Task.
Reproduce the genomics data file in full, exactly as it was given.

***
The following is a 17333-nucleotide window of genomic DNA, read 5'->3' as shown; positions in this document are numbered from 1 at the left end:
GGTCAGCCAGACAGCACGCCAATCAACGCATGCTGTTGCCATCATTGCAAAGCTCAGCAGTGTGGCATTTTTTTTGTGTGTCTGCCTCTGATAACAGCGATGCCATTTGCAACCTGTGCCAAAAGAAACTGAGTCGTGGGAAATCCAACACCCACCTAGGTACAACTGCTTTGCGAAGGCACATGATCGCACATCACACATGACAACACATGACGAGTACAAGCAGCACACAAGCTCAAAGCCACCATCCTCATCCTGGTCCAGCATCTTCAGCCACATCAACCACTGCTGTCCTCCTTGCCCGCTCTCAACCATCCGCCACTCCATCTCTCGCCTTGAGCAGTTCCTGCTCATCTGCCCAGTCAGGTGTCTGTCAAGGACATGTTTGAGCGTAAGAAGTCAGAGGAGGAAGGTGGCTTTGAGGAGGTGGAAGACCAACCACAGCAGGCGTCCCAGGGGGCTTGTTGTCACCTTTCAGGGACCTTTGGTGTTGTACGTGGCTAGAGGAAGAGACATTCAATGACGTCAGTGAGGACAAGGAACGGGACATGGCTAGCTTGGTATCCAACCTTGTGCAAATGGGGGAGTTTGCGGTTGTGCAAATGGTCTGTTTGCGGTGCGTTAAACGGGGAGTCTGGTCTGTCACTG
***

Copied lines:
The following is a 17333-nucleotide window of genomic DNA, read 5'->3' as shown; positions in this document are numbered from 1 at the left end:
GGTCAGCCAGACAGCACGCCAATCAACGCATGCTGTTGCCATCATTGCAAAGCTCAGCAGTGTGGCATTTTTTTTGTGTGTCTGCCTCTGATAACAGCGATGCCATTTGCAACCTGTGCCAAAAGAAACTGAGTCGTGGGAAATCCAACACCCACCTAGGTACAACTGCTTTGCGAAGGCACATGATCGCACATCACACATGACAACACATGACGAGTACAAGCAGCACACAAGCTCAAAGCCACCATCCTCATCCTGGTCCAGCATCTTCAGCCACATCAACCACTGCTGTCCTCCTTGCCCGCTCTCAACCATCCGCCACTCCATCTCTCGCCTTGAGCAGTTCCTGCTCATCTGCCCAGTCAGGTGTCTGTCAAGGACATGTTTGAGCGTAAGAAGTCAGAGGAGGAAGGTGGCTTTGAGGAGGTGGAAGACCAACCACAGCAGGCGTCCCAGGGGGCTTGTTGTCACCTTTCAGGGACCTTTGGTGTTGTACGTGGCTAGAGGAAGAGACATTCAATGACGTCAGTGAGGACAAGGAACGGGACATGGCTAGCTTGGTATCCAACCTTGTGCAAATGGGGGAGTTTGCGGTTGTGCAAATGGTCTGTTTGCGGTGCGTTAAACGGGGAGTCTGGTCTGTCACTG